However, does it solve the problem? What method of being caused in the right way results in my surviving death? When you copy memories from Michael Jordan, and put them into my brain, it seems as if they're being caused by the events in question (as opposed to, say, making up memories of something that never happened). You need some criterion for when such memory-creation from real events is sufficient to make the person be the original and when it isn't. Perhaps that's not an insurmountable problem, but it will be tricky to do this kind of thing without generating a circular account. You can't base your response on anything that has any assumption of which person is the original. I don't have a lot of hope for this, but that might be due to my deep-seated intuition that this account gets things backwards. The reason the memories in my brain aren't real memories, is because I didn't do the things they seem to be about. Michael Jordan did, and I'm not him. The tendency to try to define real memories in terms of the person doing them seems to me to be natural, because that probably is at least part of what explains which memories are genuine. But that means the psychological account is wrong, since it gets the order reversed.

In the next post, I'll present an even more disturbing problem for the psychological view: the duplication problem.

For Zion's Sake

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For Zion's sake I will not be still, and for Jerusalem's sake I will not rest, until her righteousness goes forth like brightness, and her salvation is like a burning torch [Isaiah 62:1, John Oswalt's translation (p.576)]

John Oswalt, in his commentary on Isaiah, says of this verse:

However it might appear, God insists that he will be at work unceasingly for Zion's sake. The emphatic position of this phrase Underlines a significant point. As important as God's name is, he is not delivering Jerusalem for himself, for the sake of his reputation, but for the love of his people. (Oswalt, The Book of Isaiah, Chapters 400-66, p.578)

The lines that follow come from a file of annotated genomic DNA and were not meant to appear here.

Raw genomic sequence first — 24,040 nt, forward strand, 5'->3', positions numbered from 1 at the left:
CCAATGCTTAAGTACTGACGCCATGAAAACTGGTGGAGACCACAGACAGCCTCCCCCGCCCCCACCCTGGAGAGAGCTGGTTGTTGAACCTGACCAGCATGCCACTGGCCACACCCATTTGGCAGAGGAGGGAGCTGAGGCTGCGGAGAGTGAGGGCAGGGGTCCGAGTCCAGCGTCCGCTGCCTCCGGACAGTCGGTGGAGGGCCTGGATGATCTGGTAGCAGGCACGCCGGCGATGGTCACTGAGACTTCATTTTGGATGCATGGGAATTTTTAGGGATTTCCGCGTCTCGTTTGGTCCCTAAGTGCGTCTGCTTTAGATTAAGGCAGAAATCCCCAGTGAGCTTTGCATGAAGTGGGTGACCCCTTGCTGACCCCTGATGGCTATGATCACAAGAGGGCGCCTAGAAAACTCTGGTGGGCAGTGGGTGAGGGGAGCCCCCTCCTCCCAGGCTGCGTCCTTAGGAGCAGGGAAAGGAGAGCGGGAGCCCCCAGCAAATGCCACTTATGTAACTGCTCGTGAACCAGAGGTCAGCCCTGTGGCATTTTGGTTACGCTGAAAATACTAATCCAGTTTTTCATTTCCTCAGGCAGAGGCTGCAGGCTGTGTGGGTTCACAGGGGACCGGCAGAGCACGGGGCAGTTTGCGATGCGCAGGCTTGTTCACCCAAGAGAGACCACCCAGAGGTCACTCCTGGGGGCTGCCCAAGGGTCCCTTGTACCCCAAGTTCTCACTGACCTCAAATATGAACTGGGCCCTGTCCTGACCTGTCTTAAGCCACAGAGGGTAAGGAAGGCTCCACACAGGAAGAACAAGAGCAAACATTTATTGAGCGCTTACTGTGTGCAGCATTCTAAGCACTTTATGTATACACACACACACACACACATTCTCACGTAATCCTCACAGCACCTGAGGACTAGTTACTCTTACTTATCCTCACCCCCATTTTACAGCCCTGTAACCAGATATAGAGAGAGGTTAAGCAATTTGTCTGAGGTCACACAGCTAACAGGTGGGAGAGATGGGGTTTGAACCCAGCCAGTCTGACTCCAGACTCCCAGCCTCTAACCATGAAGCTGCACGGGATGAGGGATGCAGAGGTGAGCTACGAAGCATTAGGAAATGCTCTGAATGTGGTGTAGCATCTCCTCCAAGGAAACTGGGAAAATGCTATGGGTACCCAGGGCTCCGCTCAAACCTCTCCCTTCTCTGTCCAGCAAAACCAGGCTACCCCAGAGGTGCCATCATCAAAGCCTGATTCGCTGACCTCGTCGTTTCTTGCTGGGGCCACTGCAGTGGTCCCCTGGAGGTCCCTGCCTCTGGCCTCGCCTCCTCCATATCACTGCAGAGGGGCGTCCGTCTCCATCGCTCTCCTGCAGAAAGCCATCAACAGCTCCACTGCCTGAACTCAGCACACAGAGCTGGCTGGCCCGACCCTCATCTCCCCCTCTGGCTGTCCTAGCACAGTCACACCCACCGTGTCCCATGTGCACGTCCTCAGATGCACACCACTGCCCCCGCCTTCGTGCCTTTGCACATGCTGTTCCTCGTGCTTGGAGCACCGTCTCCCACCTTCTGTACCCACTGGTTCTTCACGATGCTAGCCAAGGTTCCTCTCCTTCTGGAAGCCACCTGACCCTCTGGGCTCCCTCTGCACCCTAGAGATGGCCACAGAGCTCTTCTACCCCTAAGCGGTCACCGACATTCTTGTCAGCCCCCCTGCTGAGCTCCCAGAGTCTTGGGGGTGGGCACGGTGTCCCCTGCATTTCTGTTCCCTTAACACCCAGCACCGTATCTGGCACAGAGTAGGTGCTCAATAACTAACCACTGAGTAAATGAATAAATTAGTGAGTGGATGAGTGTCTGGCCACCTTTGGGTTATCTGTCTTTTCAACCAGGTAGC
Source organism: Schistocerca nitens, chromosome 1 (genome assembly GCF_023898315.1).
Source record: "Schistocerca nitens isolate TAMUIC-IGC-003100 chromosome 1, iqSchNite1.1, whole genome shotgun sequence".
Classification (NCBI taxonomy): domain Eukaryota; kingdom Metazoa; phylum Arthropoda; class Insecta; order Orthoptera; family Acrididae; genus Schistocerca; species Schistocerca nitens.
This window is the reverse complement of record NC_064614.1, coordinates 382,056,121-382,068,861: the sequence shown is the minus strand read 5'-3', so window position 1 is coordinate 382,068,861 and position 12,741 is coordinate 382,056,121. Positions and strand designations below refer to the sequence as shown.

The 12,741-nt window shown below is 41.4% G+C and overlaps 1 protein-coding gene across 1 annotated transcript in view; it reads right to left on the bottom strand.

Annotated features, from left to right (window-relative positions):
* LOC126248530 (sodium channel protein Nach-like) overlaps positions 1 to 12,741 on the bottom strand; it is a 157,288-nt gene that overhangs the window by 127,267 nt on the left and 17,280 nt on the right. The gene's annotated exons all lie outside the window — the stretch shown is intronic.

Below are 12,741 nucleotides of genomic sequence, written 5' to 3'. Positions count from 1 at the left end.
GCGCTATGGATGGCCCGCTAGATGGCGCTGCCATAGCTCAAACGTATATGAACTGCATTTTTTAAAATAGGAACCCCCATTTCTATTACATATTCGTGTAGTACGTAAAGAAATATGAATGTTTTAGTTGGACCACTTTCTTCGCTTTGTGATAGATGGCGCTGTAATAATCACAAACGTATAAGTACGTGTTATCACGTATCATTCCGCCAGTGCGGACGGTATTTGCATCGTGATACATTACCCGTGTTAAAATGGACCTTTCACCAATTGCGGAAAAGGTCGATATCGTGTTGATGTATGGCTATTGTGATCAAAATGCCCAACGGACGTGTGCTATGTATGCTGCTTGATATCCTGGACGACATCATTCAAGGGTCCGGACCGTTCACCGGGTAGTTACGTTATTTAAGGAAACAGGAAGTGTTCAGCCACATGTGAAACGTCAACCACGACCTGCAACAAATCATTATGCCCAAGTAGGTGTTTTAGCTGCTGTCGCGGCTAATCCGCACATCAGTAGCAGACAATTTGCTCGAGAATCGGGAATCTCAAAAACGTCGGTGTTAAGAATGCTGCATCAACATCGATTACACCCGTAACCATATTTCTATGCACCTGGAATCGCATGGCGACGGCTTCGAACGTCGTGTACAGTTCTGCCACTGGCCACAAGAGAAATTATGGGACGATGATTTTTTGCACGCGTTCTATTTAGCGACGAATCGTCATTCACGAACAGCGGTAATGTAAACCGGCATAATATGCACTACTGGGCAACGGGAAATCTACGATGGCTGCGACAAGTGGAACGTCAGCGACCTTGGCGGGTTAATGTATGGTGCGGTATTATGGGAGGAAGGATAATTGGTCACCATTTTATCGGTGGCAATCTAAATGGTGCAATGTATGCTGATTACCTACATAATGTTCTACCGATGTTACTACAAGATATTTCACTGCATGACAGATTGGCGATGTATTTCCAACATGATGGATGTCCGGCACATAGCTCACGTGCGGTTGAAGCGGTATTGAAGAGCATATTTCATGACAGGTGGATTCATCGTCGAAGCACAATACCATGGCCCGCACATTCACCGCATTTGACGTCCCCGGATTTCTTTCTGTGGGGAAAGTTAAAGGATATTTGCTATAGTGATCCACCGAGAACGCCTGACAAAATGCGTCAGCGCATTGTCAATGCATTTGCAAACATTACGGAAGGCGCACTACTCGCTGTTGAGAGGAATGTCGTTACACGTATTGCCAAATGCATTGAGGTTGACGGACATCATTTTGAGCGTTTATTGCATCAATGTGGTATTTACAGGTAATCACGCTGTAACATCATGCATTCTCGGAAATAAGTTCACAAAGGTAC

Then he adds this footnote:

The other side of the position is given in Ezek. 36:19-27, where God makes plain that he is not delivering Israel because of anything it has done to deserve such deliverance. The deliverance is strictly an expression of his own holiness.

Here is that passage:

I dispersed them among the nations, and they were scattered through the countries; I judged them according to their conduct and their actions. And wherever they went among the nations they profaned my holy name, for it was said of them, 'These are the LORD's people, and yet they had to leave his land.' I had concern for my holy name, which the house of Israel profaned among the nations where they had gone.

"Therefore say to the house of Israel, 'This is what the Sovereign LORD says: It is not for your sake, house of Israel, that I am going to do these things, but for the sake of my holy name, which you have profaned among the nations where you have gone. I will show the holiness of my great name, which has been profaned among the nations, the name you have profaned among them. Then the nations will know that I am the LORD, declares the Sovereign LORD, when I am proved holy through you before their eyes.

" 'For I will take you out of the nations; I will gather you from all the countries and bring you back into your own land. I will sprinkle clean water on you, and you will be clean; I will cleanse you from all your impurities and from all your idols. I will give you a new heart and put a new spirit in you; I will remove from you your heart of stone and give you a heart of flesh. And I will put my Spirit in you and move you to follow my decrees and be careful to keep my laws. [Ezekiel 36:19-27, TNIV]

Here are three views that someone might hold to try to fit these texts together:

A. God does things for the sake of his glory, and God does things for the sake of his people (or those he will bring into his people). But these motivations are distinct (but at times simultaneous), and neither is wholly reducible to the other.

B. God does things for the sake of his glory, but all this means is that he acts based on his character and promotes what's good. The reason God promotes what's good is for the sake of others. So God's doing things for the sake of his glory is explainable in terms of God's doing things for the sake of others, which is the more primary and ultimate motivation for God.

C. God does things for the sake of others, but the reason God's love is important is because it demonstrates the perfection of God, the most perfect being. It's always good to promote good, and promoting the most perfect is better than anything else you might do. So God does things for the good of others because God does everything for the sake of his glory, and doing things for others does that.